"Our cases increased in early June, and now as I look through, you can see the deaths are also a little upward," said Cindy Prins, an epidemiologist at the University of Florida. "At first, a lot of people said, well, it's flat, it's flat. And the concern was there, well, we didn't catch up with the data, and now we're seeing this surge, which is definitely a problem."

Age shift

State officials in Florida and other states have found that the recent increase in cases is mainly due to younger patients, which is significant as young people are less likely to become seriously ill and die from Covid-19. However, the Covid-19 data shows that these infections are increasingly spreading to older, vulnerable people, which could fuel the increase in deaths, said Prins.

"There are more tests now than they did then, so this may be part of it, but I think we're seeing a real increase in cases in older adults, which makes sense given the overall sharp increase in cases," she added.

The shift from younger to older people is starting to show up in the data, said Dr. Mary Jo Trepka, epidemiologist at Florida International University. Last month, the state reported that the average daily age of newly diagnosed Covid-19 patients reached a record low of 33. On Thursday, however, the average age of newly infected people had risen to 40, according to the state health agency.

Given the rising average age, both Prins and Trepka expect deaths to increase further in the coming weeks. However, Trepka noted that the number of deaths is unlikely to increase at the same pace as New York City, which was hit particularly hard at the start of the US pandemic. Public health officials have since taken measures to protect vulnerable groups, and hospitals have since improved patient care.

"It doesn't appear to be the same rates as April, and I think health care has improved dramatically. Healthcare providers are much better at caring for people with Covid-19," she said. "Still, I think we will see more and more deaths with this large number of cases."

"It's Everywhere" in Texas

According to Spencer Fox, deputy director of the University of Texas-Austin Covid-19 modeling consortium, the deaths caused by Covid-19 in Texas increased slightly about two weeks ago.

"I don't think it's anything unexpected," he said in an interview with CNBC. "I think it was more a question of when we would see an increase than if we would see an increase."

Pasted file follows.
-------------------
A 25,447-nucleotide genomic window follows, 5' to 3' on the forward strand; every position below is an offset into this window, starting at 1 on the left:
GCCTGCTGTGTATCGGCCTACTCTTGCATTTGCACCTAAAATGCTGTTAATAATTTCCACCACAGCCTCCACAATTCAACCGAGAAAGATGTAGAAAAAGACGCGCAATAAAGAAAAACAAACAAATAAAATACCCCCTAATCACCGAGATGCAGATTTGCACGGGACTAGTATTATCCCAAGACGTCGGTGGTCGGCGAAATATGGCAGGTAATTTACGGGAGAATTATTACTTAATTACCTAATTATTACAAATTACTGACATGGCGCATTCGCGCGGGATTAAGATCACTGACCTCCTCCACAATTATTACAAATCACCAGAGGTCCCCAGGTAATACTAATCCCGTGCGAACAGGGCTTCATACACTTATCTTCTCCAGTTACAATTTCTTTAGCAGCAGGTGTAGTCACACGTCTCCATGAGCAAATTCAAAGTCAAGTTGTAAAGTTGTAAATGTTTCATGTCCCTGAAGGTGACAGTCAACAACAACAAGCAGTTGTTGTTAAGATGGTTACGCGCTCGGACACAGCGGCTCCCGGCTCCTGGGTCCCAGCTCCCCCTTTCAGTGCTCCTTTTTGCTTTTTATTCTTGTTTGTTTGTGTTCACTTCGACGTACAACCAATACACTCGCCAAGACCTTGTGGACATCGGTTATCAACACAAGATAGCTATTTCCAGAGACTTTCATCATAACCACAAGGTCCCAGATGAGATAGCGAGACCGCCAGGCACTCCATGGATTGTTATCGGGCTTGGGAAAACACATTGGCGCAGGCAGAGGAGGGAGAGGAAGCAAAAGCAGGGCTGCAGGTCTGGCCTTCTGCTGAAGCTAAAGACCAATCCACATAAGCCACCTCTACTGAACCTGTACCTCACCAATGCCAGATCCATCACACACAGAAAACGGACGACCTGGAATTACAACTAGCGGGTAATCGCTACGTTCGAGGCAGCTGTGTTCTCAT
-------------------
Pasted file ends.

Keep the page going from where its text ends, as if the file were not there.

His team's model predicts deaths will not increase as rapidly as in March and April in the northeast and some other parts of the country, he said. But hospitalization has increased at a worrying pace, he said, pointing out that older and vulnerable people are being infected. He added that infections among young people are an "early indicator" of a worsening outbreak that would inevitably affect the more vulnerable groups in the state.

"This resurgence may have started in younger populations. Maybe they were the first to be infected. But these populations are clearly not isolated from the elderly," said Fox. "This is a real resurgence of the epidemic. It's not just limited to younger people who are more likely to survive. It's everywhere."

Deaths follow

He added that his team's model predicts that deaths will continue to increase for two weeks, "at least if not longer, depending on how the state really responds."

It is difficult to get a precise understanding of the reality of the outbreak if you only look at the national numbers, said Emperor Levitt, because the progress that places like New York have made in combating the outbreak is offsetting the worrying numbers elsewhere . He added that the number of fatalities was particularly difficult to determine due to the different reporting standards in each country.

He now said that there is an observable increase in deaths, the trend is likely to continue for a few weeks or even months when people who have recently become ill get hospitalized and eventually die.

"I think the pattern of increasing deaths will become clear next week," he said. "And it will no longer be possible to say that the declining mortality rate is somehow a success."